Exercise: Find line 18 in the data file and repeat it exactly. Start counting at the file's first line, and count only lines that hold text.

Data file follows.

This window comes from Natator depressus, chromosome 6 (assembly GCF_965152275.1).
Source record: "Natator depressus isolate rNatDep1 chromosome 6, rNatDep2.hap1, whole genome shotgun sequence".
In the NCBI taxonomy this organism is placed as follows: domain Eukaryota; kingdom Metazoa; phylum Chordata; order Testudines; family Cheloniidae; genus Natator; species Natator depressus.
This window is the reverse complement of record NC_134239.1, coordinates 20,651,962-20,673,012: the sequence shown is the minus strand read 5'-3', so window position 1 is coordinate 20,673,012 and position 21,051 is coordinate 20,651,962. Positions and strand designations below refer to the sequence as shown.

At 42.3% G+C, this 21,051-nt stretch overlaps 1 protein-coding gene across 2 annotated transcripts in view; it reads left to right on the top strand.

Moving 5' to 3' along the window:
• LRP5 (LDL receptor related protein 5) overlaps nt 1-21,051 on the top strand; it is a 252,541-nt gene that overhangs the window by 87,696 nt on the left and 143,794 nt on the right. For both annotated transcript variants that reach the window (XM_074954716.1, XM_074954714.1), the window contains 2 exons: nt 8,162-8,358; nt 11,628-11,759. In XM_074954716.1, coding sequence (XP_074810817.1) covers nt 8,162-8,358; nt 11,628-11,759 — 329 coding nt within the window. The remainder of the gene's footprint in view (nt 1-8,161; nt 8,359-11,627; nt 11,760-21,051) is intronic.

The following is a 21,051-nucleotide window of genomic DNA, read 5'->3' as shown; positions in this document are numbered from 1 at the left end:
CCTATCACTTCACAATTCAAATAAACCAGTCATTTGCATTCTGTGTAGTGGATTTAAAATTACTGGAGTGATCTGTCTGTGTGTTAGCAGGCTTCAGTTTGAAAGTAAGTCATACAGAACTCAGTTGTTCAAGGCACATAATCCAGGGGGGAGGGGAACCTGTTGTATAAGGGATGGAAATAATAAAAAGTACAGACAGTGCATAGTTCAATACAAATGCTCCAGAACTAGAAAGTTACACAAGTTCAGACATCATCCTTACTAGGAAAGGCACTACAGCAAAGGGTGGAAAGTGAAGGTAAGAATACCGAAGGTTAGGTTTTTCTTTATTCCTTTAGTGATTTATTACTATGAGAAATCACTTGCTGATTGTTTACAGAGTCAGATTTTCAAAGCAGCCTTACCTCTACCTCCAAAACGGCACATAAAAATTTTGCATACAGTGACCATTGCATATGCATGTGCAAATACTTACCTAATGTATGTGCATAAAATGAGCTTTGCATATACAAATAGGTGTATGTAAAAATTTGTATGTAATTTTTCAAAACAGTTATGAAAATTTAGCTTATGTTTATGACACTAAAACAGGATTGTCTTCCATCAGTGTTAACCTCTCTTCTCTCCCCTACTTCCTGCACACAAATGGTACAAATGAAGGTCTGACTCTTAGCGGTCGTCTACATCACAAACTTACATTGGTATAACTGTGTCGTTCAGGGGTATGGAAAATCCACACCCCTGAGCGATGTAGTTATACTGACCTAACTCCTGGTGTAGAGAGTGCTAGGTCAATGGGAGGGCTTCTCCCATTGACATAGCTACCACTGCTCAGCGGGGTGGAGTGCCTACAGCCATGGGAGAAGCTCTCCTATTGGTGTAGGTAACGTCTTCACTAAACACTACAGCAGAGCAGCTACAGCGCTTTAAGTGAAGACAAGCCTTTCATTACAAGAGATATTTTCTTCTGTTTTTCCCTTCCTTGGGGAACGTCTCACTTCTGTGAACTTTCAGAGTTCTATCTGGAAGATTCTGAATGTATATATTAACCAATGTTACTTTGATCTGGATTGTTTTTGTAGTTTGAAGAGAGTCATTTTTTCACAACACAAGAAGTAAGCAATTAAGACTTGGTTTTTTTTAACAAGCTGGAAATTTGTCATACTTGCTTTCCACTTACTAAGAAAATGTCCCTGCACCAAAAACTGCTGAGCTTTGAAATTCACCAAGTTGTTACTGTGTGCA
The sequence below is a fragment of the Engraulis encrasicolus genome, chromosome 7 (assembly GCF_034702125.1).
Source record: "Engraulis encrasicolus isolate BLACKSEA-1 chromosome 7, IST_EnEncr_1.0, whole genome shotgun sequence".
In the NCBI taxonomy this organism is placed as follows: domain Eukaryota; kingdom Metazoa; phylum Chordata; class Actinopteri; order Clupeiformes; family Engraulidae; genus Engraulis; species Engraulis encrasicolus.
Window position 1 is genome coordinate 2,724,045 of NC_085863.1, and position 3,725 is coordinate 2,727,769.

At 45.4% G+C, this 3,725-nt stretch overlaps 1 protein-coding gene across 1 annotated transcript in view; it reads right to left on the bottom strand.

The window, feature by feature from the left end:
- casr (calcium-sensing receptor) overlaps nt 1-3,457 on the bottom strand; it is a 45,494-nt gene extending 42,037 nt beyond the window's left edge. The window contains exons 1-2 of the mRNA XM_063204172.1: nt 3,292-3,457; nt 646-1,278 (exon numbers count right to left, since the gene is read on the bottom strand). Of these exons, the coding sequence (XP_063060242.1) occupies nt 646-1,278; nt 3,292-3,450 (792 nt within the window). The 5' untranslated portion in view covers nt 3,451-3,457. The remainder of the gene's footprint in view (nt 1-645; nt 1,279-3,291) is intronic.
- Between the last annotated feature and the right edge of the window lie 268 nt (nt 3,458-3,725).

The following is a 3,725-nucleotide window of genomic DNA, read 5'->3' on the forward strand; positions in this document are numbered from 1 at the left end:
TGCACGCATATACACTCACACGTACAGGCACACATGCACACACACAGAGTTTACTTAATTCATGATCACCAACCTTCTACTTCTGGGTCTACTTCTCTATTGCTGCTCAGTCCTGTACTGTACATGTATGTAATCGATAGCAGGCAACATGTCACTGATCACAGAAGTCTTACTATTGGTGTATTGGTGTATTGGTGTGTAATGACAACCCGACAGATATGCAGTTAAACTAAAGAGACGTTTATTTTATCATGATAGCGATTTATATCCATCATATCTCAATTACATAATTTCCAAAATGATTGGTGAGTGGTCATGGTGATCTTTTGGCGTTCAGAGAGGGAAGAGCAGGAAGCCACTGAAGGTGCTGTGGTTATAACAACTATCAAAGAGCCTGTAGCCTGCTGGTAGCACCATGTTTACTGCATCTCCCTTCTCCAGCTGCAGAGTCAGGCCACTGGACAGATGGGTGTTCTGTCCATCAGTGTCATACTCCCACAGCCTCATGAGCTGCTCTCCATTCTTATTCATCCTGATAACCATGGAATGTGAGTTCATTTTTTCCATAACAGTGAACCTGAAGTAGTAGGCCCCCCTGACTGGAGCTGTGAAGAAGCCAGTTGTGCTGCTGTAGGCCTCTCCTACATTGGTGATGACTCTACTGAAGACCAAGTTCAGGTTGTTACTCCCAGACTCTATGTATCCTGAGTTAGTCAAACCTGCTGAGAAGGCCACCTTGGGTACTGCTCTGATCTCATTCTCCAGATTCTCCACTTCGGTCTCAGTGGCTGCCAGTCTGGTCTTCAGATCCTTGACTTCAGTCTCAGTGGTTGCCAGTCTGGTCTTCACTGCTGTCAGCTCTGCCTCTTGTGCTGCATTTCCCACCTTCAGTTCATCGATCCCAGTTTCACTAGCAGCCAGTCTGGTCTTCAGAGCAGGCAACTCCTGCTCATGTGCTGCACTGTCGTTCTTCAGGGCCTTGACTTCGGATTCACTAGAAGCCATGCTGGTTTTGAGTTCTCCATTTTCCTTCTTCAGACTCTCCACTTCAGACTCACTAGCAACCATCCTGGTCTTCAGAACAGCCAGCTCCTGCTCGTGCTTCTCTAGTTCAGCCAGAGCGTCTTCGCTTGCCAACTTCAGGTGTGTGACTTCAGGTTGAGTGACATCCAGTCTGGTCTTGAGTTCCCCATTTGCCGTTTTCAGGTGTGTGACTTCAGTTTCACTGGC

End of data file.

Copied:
The following is a 3,725-nucleotide window of genomic DNA, read 5'->3' on the forward strand; positions in this document are numbered from 1 at the left end: